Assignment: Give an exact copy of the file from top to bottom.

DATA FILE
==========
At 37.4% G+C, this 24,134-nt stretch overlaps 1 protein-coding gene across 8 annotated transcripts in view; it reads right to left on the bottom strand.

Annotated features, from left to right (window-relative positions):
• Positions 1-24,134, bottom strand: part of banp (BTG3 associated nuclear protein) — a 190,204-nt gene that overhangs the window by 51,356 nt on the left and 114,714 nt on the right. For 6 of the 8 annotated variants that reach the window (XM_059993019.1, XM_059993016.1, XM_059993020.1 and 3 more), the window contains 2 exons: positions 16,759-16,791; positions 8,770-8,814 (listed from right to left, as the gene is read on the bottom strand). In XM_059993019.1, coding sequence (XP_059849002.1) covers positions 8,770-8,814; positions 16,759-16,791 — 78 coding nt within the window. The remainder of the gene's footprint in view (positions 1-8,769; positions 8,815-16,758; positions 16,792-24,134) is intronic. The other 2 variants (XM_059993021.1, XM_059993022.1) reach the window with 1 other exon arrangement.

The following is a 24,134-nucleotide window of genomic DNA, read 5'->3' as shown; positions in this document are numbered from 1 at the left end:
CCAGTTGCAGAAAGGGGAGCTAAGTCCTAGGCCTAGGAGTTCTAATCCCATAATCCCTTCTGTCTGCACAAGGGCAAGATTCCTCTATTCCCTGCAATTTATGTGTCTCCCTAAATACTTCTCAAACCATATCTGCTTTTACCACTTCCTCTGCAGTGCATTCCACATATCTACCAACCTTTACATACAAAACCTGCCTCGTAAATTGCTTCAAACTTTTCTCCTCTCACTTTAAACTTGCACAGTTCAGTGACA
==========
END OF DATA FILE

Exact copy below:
At 37.4% G+C, this 24,134-nt stretch overlaps 1 protein-coding gene across 8 annotated transcripts in view; it reads right to left on the bottom strand.

Annotated features, from left to right (window-relative positions):
• Positions 1-24,134, bottom strand: part of banp (BTG3 associated nuclear protein) — a 190,204-nt gene that overhangs the window by 51,356 nt on the left and 114,714 nt on the right. For 6 of the 8 annotated variants that reach the window (XM_059993019.1, XM_059993016.1, XM_059993020.1 and 3 more), the window contains 2 exons: positions 16,759-16,791; positions 8,770-8,814 (listed from right to left, as the gene is read on the bottom strand). In XM_059993019.1, coding sequence (XP_059849002.1) covers positions 8,770-8,814; positions 16,759-16,791 — 78 coding nt within the window. The remainder of the gene's footprint in view (positions 1-8,769; positions 8,815-16,758; positions 16,792-24,134) is intronic. The other 2 variants (XM_059993021.1, XM_059993022.1) reach the window with 1 other exon arrangement.

The following is a 24,134-nucleotide window of genomic DNA, read 5'->3' as shown; positions in this document are numbered from 1 at the left end:
CCAGTTGCAGAAAGGGGAGCTAAGTCCTAGGCCTAGGAGTTCTAATCCCATAATCCCTTCTGTCTGCACAAGGGCAAGATTCCTCTATTCCCTGCAATTTATGTGTCTCCCTAAATACTTCTCAAACCATATCTGCTTTTACCACTTCCTCTGCAGTGCATTCCACATATCTACCAACCTTTACATACAAAACCTGCCTCGTAAATTGCTTCAAACTTTTCTCCTCTCACTTTAAACTTGCACAGTTCAGTGACA